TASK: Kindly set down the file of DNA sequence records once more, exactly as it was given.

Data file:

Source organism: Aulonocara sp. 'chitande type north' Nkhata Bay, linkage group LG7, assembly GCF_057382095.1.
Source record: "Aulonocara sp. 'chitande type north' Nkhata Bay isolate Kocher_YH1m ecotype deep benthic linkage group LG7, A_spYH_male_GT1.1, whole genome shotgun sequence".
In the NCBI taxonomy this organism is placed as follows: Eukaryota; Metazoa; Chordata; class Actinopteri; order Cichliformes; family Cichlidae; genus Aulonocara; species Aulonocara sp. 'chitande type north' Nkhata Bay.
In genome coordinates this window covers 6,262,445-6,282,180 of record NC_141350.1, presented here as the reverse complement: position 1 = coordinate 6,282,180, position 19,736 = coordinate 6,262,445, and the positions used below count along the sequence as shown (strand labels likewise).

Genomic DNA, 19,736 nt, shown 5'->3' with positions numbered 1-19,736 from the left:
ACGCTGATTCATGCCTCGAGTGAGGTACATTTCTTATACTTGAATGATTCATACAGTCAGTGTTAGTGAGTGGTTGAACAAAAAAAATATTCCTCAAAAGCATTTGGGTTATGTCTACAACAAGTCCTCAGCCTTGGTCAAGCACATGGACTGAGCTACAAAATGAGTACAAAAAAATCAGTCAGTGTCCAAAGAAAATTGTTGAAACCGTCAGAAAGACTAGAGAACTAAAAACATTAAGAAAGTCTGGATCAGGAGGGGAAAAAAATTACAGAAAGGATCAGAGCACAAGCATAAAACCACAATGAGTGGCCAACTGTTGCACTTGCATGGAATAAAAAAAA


Source organism: Aulonocara sp. 'chitande type north' Nkhata Bay, linkage group LG7, assembly GCF_057382095.1.
Source record: "Aulonocara sp. 'chitande type north' Nkhata Bay isolate Kocher_YH1m ecotype deep benthic linkage group LG7, A_spYH_male_GT1.1, whole genome shotgun sequence".
In the NCBI taxonomy this organism is placed as follows: Eukaryota; Metazoa; Chordata; class Actinopteri; order Cichliformes; family Cichlidae; genus Aulonocara; species Aulonocara sp. 'chitande type north' Nkhata Bay.
In genome coordinates this window covers 6,262,445-6,282,180 of record NC_141350.1, presented here as the reverse complement: position 1 = coordinate 6,282,180, position 19,736 = coordinate 6,262,445, and the positions used below count along the sequence as shown (strand labels likewise).

Genomic DNA, 19,736 nt, shown 5'->3' with positions numbered 1-19,736 from the left:
ACGCTGATTCATGCCTCGAGTGAGGTACATTTCTTATACTTGAATGATTCATACAGTCAGTGTTAGTGAGTGGTTGAACAAAAAAAATATTCCTCAAAAGCATTTGGGTTATGTCTACAACAAGTCCTCAGCCTTGGTCAAGCACATGGACTGAGCTACAAAATGAGTACAAAAAAATCAGTCAGTGTCCAAAGAAAATTGTTGAAACCGTCAGAAAGACTAGAGAACTAAAAACATTAAGAAAGTCTGGATCAGGAGGGGAAAAAAATTACAGAAAGGATCAGAGCACAAGCATAAAACCACAATGAGTGGCCAACTGTTGCACTTGCATGGAATAAAAAAAA